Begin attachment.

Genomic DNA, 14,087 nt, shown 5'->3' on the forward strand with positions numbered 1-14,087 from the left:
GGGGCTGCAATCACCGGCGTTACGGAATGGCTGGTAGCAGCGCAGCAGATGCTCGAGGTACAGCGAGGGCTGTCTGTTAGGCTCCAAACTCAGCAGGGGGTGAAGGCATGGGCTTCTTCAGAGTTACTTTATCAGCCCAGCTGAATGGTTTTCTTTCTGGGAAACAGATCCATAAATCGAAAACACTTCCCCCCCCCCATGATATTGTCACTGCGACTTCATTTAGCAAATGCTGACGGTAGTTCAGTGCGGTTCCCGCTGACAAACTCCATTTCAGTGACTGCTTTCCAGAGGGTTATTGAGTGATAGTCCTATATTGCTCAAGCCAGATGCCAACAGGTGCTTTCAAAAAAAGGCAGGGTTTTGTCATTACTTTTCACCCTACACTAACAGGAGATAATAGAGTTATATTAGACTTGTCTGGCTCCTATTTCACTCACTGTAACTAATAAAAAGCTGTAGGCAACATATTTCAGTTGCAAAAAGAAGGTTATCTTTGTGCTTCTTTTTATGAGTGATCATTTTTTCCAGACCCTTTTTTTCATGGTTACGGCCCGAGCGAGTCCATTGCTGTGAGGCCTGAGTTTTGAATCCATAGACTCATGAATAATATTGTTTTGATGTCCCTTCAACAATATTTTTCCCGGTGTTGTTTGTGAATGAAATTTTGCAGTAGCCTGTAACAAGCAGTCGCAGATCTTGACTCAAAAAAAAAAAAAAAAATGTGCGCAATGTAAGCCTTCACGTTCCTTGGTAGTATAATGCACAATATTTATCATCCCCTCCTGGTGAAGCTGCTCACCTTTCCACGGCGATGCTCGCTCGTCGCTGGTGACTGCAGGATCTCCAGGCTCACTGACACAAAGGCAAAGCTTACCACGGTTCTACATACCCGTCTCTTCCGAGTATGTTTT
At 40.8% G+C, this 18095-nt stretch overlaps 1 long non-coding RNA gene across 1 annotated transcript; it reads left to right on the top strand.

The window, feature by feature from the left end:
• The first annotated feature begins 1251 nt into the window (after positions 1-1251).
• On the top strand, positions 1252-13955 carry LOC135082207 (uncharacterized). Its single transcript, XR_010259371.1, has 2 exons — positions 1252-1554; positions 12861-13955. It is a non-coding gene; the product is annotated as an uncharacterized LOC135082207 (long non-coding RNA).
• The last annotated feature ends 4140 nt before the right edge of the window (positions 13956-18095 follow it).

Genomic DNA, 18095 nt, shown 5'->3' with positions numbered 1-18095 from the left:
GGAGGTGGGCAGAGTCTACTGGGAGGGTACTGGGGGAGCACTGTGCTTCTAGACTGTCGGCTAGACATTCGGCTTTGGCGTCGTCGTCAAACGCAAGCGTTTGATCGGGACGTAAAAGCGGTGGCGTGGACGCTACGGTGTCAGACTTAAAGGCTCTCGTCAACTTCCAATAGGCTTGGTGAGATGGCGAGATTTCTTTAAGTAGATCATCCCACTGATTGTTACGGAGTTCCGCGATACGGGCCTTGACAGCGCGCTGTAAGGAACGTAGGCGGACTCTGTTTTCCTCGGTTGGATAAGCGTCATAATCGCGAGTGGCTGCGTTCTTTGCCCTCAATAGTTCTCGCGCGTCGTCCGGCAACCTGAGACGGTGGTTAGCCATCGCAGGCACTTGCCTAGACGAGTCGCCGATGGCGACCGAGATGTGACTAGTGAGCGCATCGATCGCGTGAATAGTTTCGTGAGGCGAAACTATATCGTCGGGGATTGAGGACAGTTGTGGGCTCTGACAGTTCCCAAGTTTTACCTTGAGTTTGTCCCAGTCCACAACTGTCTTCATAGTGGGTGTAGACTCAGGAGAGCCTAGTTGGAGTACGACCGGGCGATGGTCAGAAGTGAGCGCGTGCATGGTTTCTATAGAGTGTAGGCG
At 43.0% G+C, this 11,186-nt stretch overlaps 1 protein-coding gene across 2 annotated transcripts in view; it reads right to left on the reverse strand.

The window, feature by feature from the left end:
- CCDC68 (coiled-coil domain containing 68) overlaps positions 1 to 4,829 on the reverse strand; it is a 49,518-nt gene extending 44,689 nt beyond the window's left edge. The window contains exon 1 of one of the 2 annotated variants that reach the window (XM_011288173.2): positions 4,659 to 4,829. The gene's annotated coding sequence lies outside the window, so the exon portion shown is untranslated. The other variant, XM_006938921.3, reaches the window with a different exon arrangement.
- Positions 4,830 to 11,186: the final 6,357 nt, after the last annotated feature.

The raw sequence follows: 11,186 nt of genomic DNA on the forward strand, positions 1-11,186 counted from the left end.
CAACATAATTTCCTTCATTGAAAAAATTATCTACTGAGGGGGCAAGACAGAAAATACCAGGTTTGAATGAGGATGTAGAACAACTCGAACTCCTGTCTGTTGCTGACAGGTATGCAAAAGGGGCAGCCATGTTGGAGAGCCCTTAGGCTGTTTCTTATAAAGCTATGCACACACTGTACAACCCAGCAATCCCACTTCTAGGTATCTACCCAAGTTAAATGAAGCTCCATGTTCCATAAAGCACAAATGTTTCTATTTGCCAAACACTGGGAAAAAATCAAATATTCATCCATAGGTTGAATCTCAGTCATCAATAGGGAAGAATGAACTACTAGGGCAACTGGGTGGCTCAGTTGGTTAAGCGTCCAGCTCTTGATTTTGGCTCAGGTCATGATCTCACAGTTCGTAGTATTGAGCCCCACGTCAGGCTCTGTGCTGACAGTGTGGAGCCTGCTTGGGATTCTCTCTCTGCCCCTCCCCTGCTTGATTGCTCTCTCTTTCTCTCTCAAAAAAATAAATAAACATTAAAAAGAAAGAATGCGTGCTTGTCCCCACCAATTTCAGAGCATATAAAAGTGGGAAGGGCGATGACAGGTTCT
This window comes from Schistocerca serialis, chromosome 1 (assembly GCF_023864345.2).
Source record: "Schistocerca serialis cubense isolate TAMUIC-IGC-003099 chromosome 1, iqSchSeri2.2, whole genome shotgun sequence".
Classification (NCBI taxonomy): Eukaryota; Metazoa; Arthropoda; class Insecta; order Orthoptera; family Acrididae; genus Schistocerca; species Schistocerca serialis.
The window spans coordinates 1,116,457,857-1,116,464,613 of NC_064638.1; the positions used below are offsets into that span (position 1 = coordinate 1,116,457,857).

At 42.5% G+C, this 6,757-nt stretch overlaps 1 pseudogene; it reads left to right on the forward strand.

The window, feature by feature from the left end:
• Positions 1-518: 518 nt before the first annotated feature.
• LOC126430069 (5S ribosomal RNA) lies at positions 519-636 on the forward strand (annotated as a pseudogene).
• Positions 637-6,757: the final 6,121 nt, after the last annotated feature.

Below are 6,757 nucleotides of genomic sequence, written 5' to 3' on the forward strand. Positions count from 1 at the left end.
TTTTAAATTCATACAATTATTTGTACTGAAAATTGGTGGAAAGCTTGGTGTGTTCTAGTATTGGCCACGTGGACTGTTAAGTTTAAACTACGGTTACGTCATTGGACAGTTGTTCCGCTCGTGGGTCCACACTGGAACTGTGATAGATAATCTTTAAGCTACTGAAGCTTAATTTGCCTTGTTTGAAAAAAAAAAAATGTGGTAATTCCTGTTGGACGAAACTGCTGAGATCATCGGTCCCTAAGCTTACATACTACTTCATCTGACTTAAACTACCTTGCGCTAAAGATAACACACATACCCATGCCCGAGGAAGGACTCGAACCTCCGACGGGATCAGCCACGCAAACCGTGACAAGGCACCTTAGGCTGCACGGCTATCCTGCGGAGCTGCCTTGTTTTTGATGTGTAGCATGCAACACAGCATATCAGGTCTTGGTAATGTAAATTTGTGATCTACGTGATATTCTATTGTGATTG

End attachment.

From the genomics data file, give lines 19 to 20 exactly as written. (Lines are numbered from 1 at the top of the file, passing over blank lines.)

The window spans coordinates 1,116,457,857-1,116,464,613 of NC_064638.1; the positions used below are offsets into that span (position 1 = coordinate 1,116,457,857).

At 42.5% G+C, this 6,757-nt stretch overlaps 1 pseudogene; it reads left to right on the forward strand.